Review Summary: Not groundbreaking, not forward-thinking -- just loads of aggressive fun.
Architects haven’t had the easiest time throughout the years -- going through lineup changes, struggling with consistency and attempting to drastically change their sound only to be rammed into the ground by sour reactions from fans. 2012’s Daybreaker
was a welcome return to form for the band, but much of the visceral intensity that made 2009’s Hollow Crown
such a memorable effort was lost amidst the identity crisis. Fast forward to 2014 with a new label -- Epitaph Records -- and with the trusty production-muscles by none other than (my fellow) Swede Fredrik Nordström, Architects are looking start anew; all while putting a large emphasis on live performances for this go-around.
Now before anyone accuses me of hyperbole, know this -- Lost Forever // Lost Together
some sort of paradigm shift for the band. More concerned with polishing their progressive brand of Metalcore to a shine rather than to explore new territories; Architects truly manages to bring out the best of their arsenal in this 11-track-assault-on-the-senses while never losing sight of what they truly are: a techincal, heavy-as-hell band concerned only with beating the listener senseless using whatever means neccessary.
The rousing opener “Gravedigger” get things moving at an alarming rate -- bombarding the listener with staccato one-two rhythms, a larger-than-life breakdown and a chorus that feels appropriately anthemic without sullying the intensity that remains omni-present throughout. The track segues smoothly into the chaotic riffage and blast-beat laden intro to the lead single “Naysayer”, which nicely precedes the darkly-themed and controversial “Broken Cross”. From there on out, the album rarely brings the pace down and only the instrumental “Red Hypergiant” (which feels like a homage to the band’s classic sophomore album, Ruin
) allows the listener to catch his or her breath.
That’s the thing about LF//LT
; it’s absolutely relentless. Cavernous drums and deafening guitars practically battle Sam Carter’s tortured but exuberant vocals, and rhytmically complex breakdowns and a slew of time signature changes dominate every track. Things can definitely start to sound exhausting by the time you’ve the crossed the midway point, but Sam does a good job of spicing up his interlocked vocal lines by channeling both melody and emotion through his howling shrieks. You won’t find as many sung refrains as on Daybreaker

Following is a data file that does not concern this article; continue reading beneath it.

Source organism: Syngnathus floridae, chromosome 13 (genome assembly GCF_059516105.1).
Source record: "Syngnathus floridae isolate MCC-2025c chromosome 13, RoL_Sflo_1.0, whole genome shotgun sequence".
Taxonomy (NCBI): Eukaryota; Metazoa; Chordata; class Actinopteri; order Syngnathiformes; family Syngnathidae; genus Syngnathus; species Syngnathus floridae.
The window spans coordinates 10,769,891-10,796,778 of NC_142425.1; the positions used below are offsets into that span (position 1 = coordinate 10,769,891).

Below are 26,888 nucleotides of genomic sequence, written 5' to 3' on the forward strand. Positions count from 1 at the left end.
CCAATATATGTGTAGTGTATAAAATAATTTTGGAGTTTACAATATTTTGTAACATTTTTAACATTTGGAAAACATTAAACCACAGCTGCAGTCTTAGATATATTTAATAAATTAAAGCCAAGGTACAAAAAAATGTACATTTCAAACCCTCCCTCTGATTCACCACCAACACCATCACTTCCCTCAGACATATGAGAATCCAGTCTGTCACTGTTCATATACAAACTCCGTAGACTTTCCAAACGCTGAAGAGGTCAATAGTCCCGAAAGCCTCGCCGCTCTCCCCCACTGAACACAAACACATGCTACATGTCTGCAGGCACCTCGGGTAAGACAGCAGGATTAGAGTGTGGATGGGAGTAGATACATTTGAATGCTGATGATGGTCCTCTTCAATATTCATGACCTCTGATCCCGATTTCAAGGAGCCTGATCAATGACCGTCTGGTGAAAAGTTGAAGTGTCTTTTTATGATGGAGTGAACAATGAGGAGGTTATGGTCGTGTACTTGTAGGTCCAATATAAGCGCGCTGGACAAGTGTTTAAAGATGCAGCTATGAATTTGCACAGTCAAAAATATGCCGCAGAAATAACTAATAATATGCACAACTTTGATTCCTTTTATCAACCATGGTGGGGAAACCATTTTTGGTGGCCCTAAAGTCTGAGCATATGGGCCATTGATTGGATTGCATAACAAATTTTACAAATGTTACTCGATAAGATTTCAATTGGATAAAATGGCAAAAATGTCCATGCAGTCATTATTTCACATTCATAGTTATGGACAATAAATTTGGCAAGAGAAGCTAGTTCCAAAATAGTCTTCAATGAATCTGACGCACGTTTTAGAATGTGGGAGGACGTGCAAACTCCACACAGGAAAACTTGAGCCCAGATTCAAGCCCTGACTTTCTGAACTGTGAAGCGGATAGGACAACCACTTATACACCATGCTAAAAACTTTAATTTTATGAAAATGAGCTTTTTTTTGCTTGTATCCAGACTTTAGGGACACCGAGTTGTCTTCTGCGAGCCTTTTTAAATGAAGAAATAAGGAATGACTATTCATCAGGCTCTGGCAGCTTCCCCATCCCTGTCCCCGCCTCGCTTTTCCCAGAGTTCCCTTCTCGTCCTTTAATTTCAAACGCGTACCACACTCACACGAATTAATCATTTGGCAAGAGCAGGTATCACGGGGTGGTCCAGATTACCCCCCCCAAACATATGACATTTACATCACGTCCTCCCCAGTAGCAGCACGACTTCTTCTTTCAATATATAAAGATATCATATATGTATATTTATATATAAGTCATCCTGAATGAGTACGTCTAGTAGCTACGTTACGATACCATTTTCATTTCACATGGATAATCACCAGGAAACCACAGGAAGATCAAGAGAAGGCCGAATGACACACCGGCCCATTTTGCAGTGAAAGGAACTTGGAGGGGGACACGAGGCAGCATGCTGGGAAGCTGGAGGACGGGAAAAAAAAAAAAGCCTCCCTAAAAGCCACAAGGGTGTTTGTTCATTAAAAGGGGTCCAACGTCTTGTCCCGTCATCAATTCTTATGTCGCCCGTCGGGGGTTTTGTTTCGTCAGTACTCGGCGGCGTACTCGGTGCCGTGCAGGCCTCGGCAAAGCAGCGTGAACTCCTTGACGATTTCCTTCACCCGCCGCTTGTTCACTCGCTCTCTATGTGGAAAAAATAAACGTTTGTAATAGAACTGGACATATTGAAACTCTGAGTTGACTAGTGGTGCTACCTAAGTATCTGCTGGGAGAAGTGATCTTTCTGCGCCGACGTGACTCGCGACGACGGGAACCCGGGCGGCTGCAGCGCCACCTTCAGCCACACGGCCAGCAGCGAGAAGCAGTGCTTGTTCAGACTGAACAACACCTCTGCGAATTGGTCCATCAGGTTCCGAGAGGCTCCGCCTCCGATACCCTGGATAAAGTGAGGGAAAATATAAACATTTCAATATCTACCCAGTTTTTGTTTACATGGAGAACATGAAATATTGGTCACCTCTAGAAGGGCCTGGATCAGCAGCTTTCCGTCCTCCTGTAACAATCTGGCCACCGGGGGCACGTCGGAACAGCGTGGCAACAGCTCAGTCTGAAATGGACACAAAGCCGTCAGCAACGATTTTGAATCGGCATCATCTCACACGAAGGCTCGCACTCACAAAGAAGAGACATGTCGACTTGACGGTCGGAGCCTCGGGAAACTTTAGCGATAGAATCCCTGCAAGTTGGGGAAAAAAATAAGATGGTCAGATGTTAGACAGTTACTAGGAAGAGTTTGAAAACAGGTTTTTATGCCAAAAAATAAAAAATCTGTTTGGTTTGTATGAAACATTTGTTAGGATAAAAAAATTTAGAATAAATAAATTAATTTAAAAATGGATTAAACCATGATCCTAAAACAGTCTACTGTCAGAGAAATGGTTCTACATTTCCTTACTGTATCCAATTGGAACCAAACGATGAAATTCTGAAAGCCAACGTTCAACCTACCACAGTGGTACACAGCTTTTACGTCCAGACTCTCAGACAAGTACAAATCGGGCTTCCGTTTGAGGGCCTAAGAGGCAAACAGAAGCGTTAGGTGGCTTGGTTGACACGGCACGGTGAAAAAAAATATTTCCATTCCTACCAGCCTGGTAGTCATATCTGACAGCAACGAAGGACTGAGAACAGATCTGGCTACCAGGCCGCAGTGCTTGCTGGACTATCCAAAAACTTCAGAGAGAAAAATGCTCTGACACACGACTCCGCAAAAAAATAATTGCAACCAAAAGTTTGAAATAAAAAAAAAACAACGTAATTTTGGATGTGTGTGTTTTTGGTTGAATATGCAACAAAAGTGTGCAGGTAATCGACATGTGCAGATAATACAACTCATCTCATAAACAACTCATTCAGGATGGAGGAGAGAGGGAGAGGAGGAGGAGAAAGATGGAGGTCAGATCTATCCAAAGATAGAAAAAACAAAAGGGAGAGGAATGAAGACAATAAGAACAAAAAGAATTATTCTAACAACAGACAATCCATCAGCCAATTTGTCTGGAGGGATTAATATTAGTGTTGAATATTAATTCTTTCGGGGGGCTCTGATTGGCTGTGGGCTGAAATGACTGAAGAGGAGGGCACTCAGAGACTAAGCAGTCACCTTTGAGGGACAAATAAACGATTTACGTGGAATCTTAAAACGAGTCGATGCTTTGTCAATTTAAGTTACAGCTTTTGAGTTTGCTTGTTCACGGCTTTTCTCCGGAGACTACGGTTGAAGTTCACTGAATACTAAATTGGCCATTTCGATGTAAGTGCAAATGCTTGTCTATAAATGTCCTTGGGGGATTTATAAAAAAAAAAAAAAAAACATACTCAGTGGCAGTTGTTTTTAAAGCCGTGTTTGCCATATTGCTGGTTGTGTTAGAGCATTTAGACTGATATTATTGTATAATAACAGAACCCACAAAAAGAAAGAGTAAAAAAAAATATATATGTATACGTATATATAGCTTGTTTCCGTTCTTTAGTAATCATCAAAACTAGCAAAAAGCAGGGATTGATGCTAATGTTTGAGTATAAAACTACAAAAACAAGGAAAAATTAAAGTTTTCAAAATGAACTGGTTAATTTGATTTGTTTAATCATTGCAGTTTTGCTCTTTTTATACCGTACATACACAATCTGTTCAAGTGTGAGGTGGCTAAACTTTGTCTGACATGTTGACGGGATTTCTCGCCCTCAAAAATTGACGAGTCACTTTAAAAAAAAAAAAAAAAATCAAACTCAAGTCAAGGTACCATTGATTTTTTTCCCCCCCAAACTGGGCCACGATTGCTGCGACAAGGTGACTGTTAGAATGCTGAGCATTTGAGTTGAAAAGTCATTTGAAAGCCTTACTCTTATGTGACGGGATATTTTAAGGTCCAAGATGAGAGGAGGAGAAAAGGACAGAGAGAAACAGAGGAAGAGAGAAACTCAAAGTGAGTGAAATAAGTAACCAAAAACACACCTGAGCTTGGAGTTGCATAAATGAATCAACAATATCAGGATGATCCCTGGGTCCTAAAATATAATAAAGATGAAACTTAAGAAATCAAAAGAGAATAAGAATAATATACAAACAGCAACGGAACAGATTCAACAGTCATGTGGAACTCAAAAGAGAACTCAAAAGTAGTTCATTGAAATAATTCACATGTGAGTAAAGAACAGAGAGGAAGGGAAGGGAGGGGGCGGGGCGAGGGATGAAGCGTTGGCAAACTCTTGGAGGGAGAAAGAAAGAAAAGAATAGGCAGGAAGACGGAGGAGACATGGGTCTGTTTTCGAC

, but Sam rarely rests on his laurels throughout the album.
The album truly reaches its fever pitch in the last quarter of the album, where the two showstoppers rear their heads: “Colony Collapse” and “Castles in the Air”. The former track sounds damn-near apocalyptic, with an opening that playfully builds to the bombastic and fist-pumping chorus. The song gains even more momentum towards the end, where Sam laces his emotionally-wrought and sung lines: “They say the ocean’s on fire // say it isn’t true, say it isn’t true // the truth never hurt so much // can we start anew, can we start anew?"
The latter track is more stirring and closer-to-home for Sam Carter, as the track deals with Sam’s past experiences with anexiety: “Always climbing, but only ever descending // the canvas before me, is never ending”
he shouts in the pounding build-up to the explosive and memorable refrain, which sees guitarist Tom Searle dancing playfully around the fretboard and doling out melodic and booming riffs. Explosive, vigorous and capped off by a beautiful climax -- “Castles In The Air” packs a bigger punch than any other track on the album. The penultimate “Youth Is Wasted on The Young” and atmospheric closer “The Distant Blue” do a good job of bringing the pace down and providing the listener with a rewarding sense of closure, although Sam’s drawn out screams and high-pitched howls on the final track feel borderline over-the-top.
In conclusion, LF//LT
is a blast. The razor-sharp production handled by Fredrik lets every element shine brightly throughout the record, making this an album that simply demands that you crank up the volume to overwhelming levels -- prefably whilst using some pricey sound system. Sure, the album occasionally recycles content heard before, and the track “The Devil Is Near” is just sort of...there, but these grievances aren’t enough to distract from the best moments of this album, which are plentiful and exhilarating.
In lieu of other Metalcore bands failing miserably at making a name for themselves, Architects prove their worth with LF//LT
-- a fun, heavy and well-paced effort.
Castles In The Air
Least Favorite Track(s):
The Devil Is Near